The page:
Pernod Ricard SA (RI)

Source: RI website

I am back after a travel hiatus and this post is dedicated to the readers who are following my blog since I do get pangs of guilt that I am not posting often enough.

I hesitated doing analysis of Pernod Ricard SA ("RI") as I have already covered Diageo ("DGE") previously. I picked DGE instead of RI simply because the price of DGE was irresistibly low and I was confident that we can make some happy money out of it. We did thus I decided that RI was worth a look as well since they are the 2nd largest global distiller and our fees would be lower too.

With a new CEO and Chairman Alexandre Ricard starting in early 2015, I was not too sure what changes he would bring to RI. Although he is part of the Ricard family and has been in the company since 2003, yet I hesitate as it is human nature to want to put your stamp on how things are done when you are in charge. It also bothers me that he will take up both the CEO and Chairman role which basically means checks and balances are lower and a whole lot of responsibility on the shoulders of one man. Maybe it's because they adhere to the AFEP-MEDEF code of corporate governance which differs from the Cadbury code.

People are what companies are made of. If the founding family is still running the show, I am all for it as long as they have the required expertise, practices remain fair and transparent and minority shareholders are not being taken for a joyride to nowhere.

I should be doing some comparison between the two and I will, although I must say that in terms of stock charts, they tend to mirror each other. Both companies were also rejigging their portfolios through acquisitions and disposals and this sector remains highly competitive with fine tuning expected to continue albeit at a slower pace. But with boutique vodka being all the rage, Absolut could be facing some nibbling away of its sales by such young upstarts.

DGE and RI are slugging it out in India, now that China is out of the picture and while it seems that DGE has the advantage through its ownership of United Spirits Ltd (USL), there have been reports that RI seems to be making some headway. DGE and RI do have some brands going head on such as RI Absolut vs DGE Smirnoff, RI Chivas Regal vs DGE Johnnie Walker, RI Martell vs Hennessy etc. My bet is on DGE coming out tops in this bloody battle, by using volume of USL to entice and at the same time stuffing the market with their premium brands.

I think DGE still makes more sense to me due to its product coverage which includes beer and it has both hands into China and India which would give them much room for growth in the future. ACCICB was bugging me about SABMiller much earlier before DGE but I wasn't keen. But if I am going to continue this slippery slope of sector analysis, I would probably do a post on it later, maybe even  throw in Remy Cointreau for the sake of it.

RI has many good brands in its stable such as Chivas Regal, Martell, Absolut, Kahula, Jacob's Creek etc. Interestingly, Absolut tops the charts for having the highest volume sold (2013/14: 11.1 million) and trailing behind in 2nd place was Ballantine's that sold 5.9 million of 9-litre cases. I was hunting high and low for profitability numbers for each brand so that I can co-relate the profitability and volumes shipped but nope can't find the information in its annual report.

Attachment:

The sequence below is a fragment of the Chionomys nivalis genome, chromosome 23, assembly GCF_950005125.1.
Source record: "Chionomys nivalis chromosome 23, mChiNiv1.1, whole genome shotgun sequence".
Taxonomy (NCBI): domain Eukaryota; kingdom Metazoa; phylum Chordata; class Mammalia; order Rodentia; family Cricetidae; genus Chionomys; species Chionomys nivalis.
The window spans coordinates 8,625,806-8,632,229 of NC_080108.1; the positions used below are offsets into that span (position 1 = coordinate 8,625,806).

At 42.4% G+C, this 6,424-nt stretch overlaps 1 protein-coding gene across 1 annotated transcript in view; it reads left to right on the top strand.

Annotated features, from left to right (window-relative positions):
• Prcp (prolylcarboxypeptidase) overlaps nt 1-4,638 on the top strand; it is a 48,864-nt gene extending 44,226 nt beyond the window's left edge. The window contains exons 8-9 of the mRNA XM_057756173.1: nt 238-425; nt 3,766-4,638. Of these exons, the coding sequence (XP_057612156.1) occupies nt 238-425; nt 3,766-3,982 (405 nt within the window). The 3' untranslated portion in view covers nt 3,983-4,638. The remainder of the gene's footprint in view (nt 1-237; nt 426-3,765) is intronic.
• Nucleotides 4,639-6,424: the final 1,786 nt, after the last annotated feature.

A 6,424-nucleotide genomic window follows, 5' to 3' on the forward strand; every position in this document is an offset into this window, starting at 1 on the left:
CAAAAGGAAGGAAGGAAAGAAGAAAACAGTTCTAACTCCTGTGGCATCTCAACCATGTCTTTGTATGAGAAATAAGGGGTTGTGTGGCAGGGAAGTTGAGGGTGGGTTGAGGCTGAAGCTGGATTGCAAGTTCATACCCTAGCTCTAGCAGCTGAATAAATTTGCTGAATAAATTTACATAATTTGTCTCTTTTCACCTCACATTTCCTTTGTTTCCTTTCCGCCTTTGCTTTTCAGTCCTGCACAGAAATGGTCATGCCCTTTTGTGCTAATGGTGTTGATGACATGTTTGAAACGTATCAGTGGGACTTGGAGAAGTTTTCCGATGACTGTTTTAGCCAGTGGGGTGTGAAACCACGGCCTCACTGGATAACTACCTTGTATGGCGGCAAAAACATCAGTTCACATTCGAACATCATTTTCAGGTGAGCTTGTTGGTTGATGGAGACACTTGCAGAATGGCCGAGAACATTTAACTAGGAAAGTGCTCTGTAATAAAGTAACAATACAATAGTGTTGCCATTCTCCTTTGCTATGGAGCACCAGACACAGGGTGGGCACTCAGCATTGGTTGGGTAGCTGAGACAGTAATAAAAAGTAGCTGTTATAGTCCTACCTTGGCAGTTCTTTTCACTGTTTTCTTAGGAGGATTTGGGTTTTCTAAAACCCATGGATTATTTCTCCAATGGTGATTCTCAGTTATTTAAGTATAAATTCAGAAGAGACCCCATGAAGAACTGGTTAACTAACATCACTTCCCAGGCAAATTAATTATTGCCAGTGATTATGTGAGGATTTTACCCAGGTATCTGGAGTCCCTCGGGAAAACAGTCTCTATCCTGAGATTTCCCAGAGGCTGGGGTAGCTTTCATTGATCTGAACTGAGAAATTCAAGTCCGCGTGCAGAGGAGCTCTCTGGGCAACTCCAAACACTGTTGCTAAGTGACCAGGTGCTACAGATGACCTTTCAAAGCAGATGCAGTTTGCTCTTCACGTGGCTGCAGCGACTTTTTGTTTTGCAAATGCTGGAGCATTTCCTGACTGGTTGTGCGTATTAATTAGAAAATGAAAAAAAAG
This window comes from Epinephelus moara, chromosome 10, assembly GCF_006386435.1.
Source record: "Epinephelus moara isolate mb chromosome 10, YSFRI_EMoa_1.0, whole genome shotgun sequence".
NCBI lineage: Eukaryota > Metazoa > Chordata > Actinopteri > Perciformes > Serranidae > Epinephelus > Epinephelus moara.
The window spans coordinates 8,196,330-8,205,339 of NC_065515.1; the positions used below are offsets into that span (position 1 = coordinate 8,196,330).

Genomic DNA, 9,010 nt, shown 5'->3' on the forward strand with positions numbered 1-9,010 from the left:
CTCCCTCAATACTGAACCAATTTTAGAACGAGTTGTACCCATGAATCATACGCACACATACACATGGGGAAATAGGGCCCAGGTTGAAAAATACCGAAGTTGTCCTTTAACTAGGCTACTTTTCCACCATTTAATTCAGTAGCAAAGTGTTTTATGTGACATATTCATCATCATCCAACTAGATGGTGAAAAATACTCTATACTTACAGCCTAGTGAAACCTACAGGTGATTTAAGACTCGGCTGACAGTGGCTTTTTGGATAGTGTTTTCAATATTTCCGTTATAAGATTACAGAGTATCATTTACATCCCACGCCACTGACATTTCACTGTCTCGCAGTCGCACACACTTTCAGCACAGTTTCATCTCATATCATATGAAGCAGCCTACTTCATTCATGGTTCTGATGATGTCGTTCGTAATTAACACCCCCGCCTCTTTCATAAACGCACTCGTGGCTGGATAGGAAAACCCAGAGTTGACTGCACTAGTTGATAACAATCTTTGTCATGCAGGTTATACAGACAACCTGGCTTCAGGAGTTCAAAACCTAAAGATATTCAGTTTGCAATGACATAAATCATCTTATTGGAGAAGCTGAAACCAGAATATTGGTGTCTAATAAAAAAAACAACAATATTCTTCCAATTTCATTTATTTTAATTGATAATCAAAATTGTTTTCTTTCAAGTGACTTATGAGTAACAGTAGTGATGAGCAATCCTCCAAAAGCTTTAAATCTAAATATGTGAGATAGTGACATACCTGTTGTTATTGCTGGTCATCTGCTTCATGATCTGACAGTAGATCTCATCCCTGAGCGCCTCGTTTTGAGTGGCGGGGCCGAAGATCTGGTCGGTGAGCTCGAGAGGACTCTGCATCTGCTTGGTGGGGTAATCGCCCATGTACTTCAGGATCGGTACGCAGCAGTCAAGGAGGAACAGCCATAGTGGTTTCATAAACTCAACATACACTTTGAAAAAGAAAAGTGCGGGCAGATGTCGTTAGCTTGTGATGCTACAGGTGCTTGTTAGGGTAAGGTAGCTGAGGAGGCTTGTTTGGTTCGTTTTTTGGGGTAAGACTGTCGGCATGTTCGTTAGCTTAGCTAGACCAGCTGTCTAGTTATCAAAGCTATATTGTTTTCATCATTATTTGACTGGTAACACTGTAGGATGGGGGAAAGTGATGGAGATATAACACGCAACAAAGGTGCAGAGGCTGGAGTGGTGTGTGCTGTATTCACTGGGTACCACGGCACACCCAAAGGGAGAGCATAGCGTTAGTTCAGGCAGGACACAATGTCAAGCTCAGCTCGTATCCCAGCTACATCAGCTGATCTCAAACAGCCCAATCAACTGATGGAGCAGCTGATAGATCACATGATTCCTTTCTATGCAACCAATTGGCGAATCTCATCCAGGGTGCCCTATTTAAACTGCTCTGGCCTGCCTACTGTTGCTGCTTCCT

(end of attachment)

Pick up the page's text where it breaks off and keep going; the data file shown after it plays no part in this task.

Currently Asia/Rest of the World is the Group's biggest region in terms of net sales (2013/14: 38%) and recurring profit from current operations (2013/14: 43%). Even then, they reported negative growth due to China and while India delivered strong results, that was negated by the weakening of the rupee against the euro. Overall, numbers are down and with 6 months to go before its next annual report, I wonder whether results will get better.

Since the last quarter of the calendar year is where they make about a third of their sales due to the string of festivals, it would look really bad for them if they don't improve their results. They have quite a lot of bond debts as well (2014: 7,773) which is almost equivalent to their net revenue (2014: 7,945). In fact, they have so many bond issues in the past few years, sometimes more than once a year, that I was thinking that buying the bonds could be much better.

Ordinary shares in RI have double voting rights if they have been nominally registered to the same shareholder for an uninterrupted period of ten years starting from 12 May 1986. I am pretty sure that the Ricard family which currently owns 13.14% of shares has fulfilled that condition since it allows the transfer following the division of an estate or liquidation of assets between spouses and even through donations to a spouse or close relatives. That translates to 19.17% of voting rights and this is before we add in shares held by directors, management and employees of RI. What bothers me is how this tilts the balance to majority shareholders who intend to hang around like say forever and obviously institutional shareholders don't belong to that crowd.

The current stock price is at 92.10 and at this level, I hesitate to enter and even if it drops, I doubt it will drop as quick or as deep as DGE or bounce back as strong for that matter. I think I would put this into my KIV list of stocks to watch.  


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